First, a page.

The Government Kilpauk Medical College Hospital (KMC), which has many things to its credit, including an exclusive department to treat burns victims, also has its share of woes.
The two new buildings for trauma care and speciality outpatient department have not been inaugurated as water supply and drainage connections are yet to be provided.
The hospital, which gets around 3,500 to 4,000 patients daily and has a sanctioned bed strength of 800, lacks proper drinking water and toilet facility.
Ever since the specialty outpatient department block was shifted to the college premises due to the construction work, patients have to get their OP slip in the hospital and go to the college for treatment.
KMC is the only hospital which is connected by a subway and has a ramp to transport patients.
V. Sagayaraj, a patient attendant, said visitors manage with the food available at the make-shift canteen.
As there are no drinking water taps on the premises, visitors bring water from home or buy packaged water. With no toilets for the attendants and the mobile toilet poorly maintained, visitors sometimes use the facility meant for patients in the wards, he said.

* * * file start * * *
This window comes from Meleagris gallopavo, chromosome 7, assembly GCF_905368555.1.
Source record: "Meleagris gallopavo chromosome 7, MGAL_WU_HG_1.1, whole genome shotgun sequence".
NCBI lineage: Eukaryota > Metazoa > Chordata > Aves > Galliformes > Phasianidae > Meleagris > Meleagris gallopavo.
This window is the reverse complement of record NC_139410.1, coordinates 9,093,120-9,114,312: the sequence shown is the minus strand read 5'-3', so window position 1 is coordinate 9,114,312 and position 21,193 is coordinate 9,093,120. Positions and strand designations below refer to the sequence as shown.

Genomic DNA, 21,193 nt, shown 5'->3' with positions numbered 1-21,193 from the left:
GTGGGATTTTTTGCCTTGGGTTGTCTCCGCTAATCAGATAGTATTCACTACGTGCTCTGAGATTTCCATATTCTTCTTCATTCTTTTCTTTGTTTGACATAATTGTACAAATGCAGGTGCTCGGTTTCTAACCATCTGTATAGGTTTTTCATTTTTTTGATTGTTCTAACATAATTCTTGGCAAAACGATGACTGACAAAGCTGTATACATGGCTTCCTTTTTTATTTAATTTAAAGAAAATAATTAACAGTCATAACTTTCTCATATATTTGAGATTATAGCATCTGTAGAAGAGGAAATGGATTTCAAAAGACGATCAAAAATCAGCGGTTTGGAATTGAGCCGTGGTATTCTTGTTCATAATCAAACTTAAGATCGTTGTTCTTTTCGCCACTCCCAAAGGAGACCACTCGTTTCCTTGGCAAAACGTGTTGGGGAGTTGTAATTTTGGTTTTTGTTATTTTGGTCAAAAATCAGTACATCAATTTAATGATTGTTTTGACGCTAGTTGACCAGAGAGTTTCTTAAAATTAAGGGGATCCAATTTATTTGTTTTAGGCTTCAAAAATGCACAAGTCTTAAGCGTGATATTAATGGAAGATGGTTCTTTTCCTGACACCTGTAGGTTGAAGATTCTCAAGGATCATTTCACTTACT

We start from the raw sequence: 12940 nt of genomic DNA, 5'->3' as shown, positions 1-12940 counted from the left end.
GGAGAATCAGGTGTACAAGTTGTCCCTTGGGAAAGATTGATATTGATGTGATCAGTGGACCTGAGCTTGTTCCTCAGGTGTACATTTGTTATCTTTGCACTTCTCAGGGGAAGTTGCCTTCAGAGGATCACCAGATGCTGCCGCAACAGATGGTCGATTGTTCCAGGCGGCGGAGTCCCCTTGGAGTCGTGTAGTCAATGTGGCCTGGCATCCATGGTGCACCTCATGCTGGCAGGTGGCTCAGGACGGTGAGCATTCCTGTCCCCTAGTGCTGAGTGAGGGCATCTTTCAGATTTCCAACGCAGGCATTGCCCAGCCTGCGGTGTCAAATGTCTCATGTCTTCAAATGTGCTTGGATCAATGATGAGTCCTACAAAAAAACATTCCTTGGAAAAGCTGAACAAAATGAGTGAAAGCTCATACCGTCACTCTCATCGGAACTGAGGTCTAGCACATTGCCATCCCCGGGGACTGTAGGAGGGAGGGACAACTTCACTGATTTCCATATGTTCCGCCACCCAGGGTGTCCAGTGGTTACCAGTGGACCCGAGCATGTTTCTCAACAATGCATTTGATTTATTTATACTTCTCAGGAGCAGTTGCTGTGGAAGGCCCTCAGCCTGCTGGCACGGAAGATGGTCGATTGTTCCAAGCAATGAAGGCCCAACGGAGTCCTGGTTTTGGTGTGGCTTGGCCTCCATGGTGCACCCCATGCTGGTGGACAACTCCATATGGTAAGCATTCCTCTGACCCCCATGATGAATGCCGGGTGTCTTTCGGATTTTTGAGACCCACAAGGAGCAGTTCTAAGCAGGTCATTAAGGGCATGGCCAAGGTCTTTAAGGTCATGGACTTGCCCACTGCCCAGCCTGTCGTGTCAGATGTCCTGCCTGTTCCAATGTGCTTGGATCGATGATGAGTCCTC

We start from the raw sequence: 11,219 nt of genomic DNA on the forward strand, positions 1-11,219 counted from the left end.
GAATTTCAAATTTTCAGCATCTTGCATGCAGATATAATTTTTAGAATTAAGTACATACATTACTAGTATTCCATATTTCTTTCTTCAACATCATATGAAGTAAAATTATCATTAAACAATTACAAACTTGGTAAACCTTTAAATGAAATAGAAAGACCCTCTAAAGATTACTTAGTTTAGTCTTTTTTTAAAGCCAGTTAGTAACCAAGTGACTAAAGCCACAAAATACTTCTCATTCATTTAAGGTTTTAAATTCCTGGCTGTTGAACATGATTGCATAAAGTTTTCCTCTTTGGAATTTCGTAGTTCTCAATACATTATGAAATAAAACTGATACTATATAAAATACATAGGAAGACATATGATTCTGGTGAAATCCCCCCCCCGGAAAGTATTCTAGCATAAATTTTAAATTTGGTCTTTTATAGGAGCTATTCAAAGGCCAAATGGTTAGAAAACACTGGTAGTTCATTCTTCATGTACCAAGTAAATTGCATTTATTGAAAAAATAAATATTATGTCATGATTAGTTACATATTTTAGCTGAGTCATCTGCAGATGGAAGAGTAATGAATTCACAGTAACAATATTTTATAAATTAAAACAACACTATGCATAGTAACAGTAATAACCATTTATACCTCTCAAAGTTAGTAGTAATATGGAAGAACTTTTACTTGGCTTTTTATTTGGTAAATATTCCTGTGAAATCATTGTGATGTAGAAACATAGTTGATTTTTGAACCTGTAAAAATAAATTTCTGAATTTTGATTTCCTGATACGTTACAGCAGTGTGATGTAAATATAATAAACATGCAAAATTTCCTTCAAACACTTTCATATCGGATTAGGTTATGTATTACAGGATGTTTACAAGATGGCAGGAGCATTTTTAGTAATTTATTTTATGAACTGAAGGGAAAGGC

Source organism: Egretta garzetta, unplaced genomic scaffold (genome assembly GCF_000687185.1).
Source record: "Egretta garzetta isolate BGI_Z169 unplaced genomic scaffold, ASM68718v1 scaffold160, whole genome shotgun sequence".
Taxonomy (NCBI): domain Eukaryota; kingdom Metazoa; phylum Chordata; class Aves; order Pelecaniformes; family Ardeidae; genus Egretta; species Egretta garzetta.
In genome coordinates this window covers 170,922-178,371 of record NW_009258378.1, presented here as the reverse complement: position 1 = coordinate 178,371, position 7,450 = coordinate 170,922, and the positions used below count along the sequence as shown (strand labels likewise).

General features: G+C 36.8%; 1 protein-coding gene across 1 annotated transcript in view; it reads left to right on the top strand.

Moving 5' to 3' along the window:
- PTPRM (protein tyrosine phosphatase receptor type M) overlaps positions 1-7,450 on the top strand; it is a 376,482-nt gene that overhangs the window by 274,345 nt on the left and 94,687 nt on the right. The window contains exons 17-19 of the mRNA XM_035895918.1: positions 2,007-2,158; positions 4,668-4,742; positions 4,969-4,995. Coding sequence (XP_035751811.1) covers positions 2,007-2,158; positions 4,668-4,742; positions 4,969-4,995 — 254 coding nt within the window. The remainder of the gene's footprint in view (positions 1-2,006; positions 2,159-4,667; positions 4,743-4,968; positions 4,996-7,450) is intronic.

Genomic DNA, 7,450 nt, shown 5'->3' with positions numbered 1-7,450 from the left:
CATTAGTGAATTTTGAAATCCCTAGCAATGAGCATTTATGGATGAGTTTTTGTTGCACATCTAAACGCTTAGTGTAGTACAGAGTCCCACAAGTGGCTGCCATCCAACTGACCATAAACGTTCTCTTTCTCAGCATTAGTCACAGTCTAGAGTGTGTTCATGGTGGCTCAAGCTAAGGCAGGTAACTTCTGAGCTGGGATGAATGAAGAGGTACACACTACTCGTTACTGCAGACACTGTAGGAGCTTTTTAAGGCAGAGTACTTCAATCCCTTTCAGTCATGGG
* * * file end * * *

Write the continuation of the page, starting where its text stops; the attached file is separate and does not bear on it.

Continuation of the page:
Doctors at the burns ward say it now receives 3,800 in-patients annually. Besides developing it into a 75-bed facility, more space is needed for treatment and dressing patients' wounds.
Rehabilitation centre needed
A rehabilitation unit is also essential, doctors said.
A need for geriatric and isolation wards has also been felt.
As a portion of the premises had been cordoned off for the Metro Rail project, the hospital requires an easy entry for ambulances to transport patients to the trauma care unit, police sources said. Though the hospital has departments for vascular surgery and neurosurgery, they are not adequately equipped with doctors and infrastructure.
Some visitors alleged that though collection of parking fee was not permitted in hospitals, it was being collected at the KMC.
Every monsoon the hospital contends with flooding as it is located at a lower level than Poonamallee High Road. Sewage blocks are a regular feature as the old sewerage network has not been replaced.
Officials at The Public Works Department said that a proposal had been submitted with the Health Department to realign the stormwater drain and raise the level in the hospital to the road level to prevent flooding.
The compound wall abutting the lake would also be strengthened, they added.
On average, Rs.50 lakh to Rs.60 lakh is sanctioned for hospital maintenance every year.
The health department is identifying places for constructing toilets and the complaints pertaining to drinking water shortage would be looked into, hospital sources said.